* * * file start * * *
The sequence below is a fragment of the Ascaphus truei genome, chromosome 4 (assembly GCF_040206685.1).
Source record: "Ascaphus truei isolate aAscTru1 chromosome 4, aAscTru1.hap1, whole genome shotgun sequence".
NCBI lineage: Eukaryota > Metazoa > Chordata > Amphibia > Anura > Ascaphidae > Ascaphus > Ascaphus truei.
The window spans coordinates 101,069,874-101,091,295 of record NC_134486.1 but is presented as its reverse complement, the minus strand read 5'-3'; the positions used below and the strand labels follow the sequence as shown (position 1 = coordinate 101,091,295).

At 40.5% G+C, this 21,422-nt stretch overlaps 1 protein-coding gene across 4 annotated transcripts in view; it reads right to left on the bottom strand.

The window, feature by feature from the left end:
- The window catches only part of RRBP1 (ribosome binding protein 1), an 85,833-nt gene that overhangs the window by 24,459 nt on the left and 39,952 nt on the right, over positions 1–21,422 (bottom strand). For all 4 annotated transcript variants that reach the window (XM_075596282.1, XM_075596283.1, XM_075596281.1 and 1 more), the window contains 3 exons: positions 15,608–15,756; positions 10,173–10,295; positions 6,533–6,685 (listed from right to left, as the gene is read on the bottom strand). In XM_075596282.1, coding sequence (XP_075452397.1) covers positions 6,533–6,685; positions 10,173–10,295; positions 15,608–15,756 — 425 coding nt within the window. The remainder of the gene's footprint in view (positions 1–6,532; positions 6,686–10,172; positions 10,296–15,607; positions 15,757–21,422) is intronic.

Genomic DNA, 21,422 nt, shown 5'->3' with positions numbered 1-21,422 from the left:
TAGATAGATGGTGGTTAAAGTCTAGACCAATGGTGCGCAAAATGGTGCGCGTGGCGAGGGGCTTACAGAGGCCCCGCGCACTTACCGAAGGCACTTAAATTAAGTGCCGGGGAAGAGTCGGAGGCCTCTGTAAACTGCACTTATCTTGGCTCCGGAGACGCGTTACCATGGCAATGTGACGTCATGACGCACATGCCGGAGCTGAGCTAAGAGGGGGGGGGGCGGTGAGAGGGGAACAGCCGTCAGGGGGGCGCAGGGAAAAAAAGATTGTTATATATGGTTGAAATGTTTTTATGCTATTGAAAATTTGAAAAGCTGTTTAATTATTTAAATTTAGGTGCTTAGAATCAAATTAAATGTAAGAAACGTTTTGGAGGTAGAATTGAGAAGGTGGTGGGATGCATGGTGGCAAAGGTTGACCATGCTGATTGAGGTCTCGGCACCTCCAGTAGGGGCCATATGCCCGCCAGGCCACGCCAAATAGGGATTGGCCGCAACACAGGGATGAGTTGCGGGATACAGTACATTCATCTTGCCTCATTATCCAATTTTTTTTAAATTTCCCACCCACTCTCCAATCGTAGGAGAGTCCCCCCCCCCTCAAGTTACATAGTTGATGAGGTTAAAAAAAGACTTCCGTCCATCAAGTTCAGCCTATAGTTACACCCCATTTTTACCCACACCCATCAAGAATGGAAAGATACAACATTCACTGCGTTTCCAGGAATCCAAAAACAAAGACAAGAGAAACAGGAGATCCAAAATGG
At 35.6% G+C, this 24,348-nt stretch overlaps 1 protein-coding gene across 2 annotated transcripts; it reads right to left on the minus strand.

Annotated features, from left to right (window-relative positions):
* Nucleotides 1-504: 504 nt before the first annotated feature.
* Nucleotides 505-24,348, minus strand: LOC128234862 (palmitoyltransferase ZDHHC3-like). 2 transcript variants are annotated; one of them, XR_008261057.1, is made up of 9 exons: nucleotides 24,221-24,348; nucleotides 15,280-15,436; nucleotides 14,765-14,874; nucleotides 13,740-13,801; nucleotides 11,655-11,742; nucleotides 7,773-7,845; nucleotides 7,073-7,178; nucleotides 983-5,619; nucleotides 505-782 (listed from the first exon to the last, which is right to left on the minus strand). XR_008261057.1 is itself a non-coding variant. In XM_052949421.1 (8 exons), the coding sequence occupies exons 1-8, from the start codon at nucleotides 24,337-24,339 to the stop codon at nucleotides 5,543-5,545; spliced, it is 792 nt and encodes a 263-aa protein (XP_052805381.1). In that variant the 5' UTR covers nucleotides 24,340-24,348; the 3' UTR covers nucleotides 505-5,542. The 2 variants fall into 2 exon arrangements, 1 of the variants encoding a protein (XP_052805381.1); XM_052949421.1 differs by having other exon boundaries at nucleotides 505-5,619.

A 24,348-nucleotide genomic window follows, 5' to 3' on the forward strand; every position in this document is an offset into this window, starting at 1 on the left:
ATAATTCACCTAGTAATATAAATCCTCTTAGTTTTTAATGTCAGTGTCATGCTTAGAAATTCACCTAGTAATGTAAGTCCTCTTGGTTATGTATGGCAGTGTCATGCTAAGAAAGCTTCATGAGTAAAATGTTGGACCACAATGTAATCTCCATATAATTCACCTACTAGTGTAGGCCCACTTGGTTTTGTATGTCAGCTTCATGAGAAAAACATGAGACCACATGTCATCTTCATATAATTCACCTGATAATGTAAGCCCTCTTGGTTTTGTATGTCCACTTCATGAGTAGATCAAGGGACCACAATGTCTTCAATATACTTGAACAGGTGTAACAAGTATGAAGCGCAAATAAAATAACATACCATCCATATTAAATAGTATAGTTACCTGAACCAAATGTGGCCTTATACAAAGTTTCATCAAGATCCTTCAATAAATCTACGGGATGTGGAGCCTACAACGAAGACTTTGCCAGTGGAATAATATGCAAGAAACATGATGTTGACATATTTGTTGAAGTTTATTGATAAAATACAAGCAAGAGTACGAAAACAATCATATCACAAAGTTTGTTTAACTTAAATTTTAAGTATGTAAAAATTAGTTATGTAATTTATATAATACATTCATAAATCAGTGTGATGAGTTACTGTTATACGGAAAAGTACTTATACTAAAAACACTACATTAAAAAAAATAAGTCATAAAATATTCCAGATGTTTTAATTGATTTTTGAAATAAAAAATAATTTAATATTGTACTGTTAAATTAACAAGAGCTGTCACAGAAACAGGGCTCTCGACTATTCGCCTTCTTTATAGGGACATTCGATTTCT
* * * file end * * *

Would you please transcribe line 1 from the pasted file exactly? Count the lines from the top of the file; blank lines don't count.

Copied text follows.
The sequence below is a fragment of the Ascaphus truei genome, chromosome 4 (assembly GCF_040206685.1).